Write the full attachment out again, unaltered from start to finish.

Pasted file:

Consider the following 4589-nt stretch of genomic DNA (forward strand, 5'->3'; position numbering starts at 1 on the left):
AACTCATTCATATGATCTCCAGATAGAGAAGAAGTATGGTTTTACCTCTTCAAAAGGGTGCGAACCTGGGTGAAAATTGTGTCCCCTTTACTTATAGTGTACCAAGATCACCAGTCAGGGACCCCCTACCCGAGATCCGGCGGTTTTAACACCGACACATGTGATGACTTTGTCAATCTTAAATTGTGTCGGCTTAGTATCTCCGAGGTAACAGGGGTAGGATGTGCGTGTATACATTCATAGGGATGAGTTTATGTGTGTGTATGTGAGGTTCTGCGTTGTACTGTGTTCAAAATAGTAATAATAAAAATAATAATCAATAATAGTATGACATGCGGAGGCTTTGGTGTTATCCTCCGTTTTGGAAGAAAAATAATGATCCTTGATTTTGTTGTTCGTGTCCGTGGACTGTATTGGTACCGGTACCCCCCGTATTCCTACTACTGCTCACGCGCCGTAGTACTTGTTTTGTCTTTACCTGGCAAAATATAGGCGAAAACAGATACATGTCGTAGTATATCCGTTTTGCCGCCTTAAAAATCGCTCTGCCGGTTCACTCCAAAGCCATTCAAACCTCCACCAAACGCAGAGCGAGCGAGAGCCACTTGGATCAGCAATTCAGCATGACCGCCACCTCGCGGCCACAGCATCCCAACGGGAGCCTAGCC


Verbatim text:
Consider the following 4589-nt stretch of genomic DNA (forward strand, 5'->3'; position numbering starts at 1 on the left):
AACTCATTCATATGATCTCCAGATAGAGAAGAAGTATGGTTTTACCTCTTCAAAAGGGTGCGAACCTGGGTGAAAATTGTGTCCCCTTTACTTATAGTGTACCAAGATCACCAGTCAGGGACCCCCTACCCGAGATCCGGCGGTTTTAACACCGACACATGTGATGACTTTGTCAATCTTAAATTGTGTCGGCTTAGTATCTCCGAGGTAACAGGGGTAGGATGTGCGTGTATACATTCATAGGGATGAGTTTATGTGTGTGTATGTGAGGTTCTGCGTTGTACTGTGTTCAAAATAGTAATAATAAAAATAATAATCAATAATAGTATGACATGCGGAGGCTTTGGTGTTATCCTCCGTTTTGGAAGAAAAATAATGATCCTTGATTTTGTTGTTCGTGTCCGTGGACTGTATTGGTACCGGTACCCCCCGTATTCCTACTACTGCTCACGCGCCGTAGTACTTGTTTTGTCTTTACCTGGCAAAATATAGGCGAAAACAGATACATGTCGTAGTATATCCGTTTTGCCGCCTTAAAAATCGCTCTGCCGGTTCACTCCAAAGCCATTCAAACCTCCACCAAACGCAGAGCGAGCGAGAGCCACTTGGATCAGCAATTCAGCATGACCGCCACCTCGCGGCCACAGCATCCCAACGGGAGCCTAGCC